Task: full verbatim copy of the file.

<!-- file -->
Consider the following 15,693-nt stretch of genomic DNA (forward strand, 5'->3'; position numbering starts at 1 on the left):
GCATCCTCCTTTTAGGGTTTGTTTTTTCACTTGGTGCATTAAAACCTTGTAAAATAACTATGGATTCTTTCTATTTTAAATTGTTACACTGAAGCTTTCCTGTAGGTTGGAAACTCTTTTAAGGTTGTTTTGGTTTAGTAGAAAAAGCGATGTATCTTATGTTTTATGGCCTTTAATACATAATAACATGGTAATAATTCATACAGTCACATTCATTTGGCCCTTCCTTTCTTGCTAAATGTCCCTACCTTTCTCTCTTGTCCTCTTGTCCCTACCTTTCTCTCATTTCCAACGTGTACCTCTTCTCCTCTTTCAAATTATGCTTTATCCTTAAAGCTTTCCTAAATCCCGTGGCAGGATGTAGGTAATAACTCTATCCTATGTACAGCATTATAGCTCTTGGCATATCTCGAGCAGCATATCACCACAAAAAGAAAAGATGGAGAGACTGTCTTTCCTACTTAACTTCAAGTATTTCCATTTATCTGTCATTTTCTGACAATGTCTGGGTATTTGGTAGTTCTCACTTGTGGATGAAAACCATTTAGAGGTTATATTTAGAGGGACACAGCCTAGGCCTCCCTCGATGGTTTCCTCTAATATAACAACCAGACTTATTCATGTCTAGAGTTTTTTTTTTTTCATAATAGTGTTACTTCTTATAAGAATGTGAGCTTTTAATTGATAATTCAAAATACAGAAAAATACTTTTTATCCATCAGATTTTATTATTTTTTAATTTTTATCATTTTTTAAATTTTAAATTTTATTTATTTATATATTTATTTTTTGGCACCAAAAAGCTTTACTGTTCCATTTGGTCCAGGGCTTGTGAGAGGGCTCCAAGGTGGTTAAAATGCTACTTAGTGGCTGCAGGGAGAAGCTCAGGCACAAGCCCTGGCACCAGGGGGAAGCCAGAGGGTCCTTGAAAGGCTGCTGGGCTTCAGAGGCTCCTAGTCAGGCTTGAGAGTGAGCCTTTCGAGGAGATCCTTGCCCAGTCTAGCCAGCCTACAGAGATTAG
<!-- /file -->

Consider the following 15,693-nt stretch of genomic DNA (forward strand, 5'->3'; position numbering starts at 1 on the left):
GCATCCTCCTTTTAGGGTTTGTTTTTTCACTTGGTGCATTAAAACCTTGTAAAATAACTATGGATTCTTTCTATTTTAAATTGTTACACTGAAGCTTTCCTGTAGGTTGGAAACTCTTTTAAGGTTGTTTTGGTTTAGTAGAAAAAGCGATGTATCTTATGTTTTATGGCCTTTAATACATAATAACATGGTAATAATTCATACAGTCACATTCATTTGGCCCTTCCTTTCTTGCTAAATGTCCCTACCTTTCTCTCTTGTCCTCTTGTCCCTACCTTTCTCTCATTTCCAACGTGTACCTCTTCTCCTCTTTCAAATTATGCTTTATCCTTAAAGCTTTCCTAAATCCCGTGGCAGGATGTAGGTAATAACTCTATCCTATGTACAGCATTATAGCTCTTGGCATATCTCGAGCAGCATATCACCACAAAAAGAAAAGATGGAGAGACTGTCTTTCCTACTTAACTTCAAGTATTTCCATTTATCTGTCATTTTCTGACAATGTCTGGGTATTTGGTAGTTCTCACTTGTGGATGAAAACCATTTAGAGGTTATATTTAGAGGGACACAGCCTAGGCCTCCCTCGATGGTTTCCTCTAATATAACAACCAGACTTATTCATGTCTAGAGTTTTTTTTTTTTCATAATAGTGTTACTTCTTATAAGAATGTGAGCTTTTAATTGATAATTCAAAATACAGAAAAATACTTTTTATCCATCAGATTTTATTATTTTTTAATTTTTATCATTTTTTAAATTTTAAATTTTATTTATTTATATATTTATTTTTTGGCACCAAAAAGCTTTACTGTTCCATTTGGTCCAGGGCTTGTGAGAGGGCTCCAAGGTGGTTAAAATGCTACTTAGTGGCTGCAGGGAGAAGCTCAGGCACAAGCCCTGGCACCAGGGGGAAGCCAGAGGGTCCTTGAAAGGCTGCTGGGCTTCAGAGGCTCCTAGTCAGGCTTGAGAGTGAGCCTTTCGAGGAGATCCTTGCCCAGTCTAGCCAGCCTACAGAGATTAG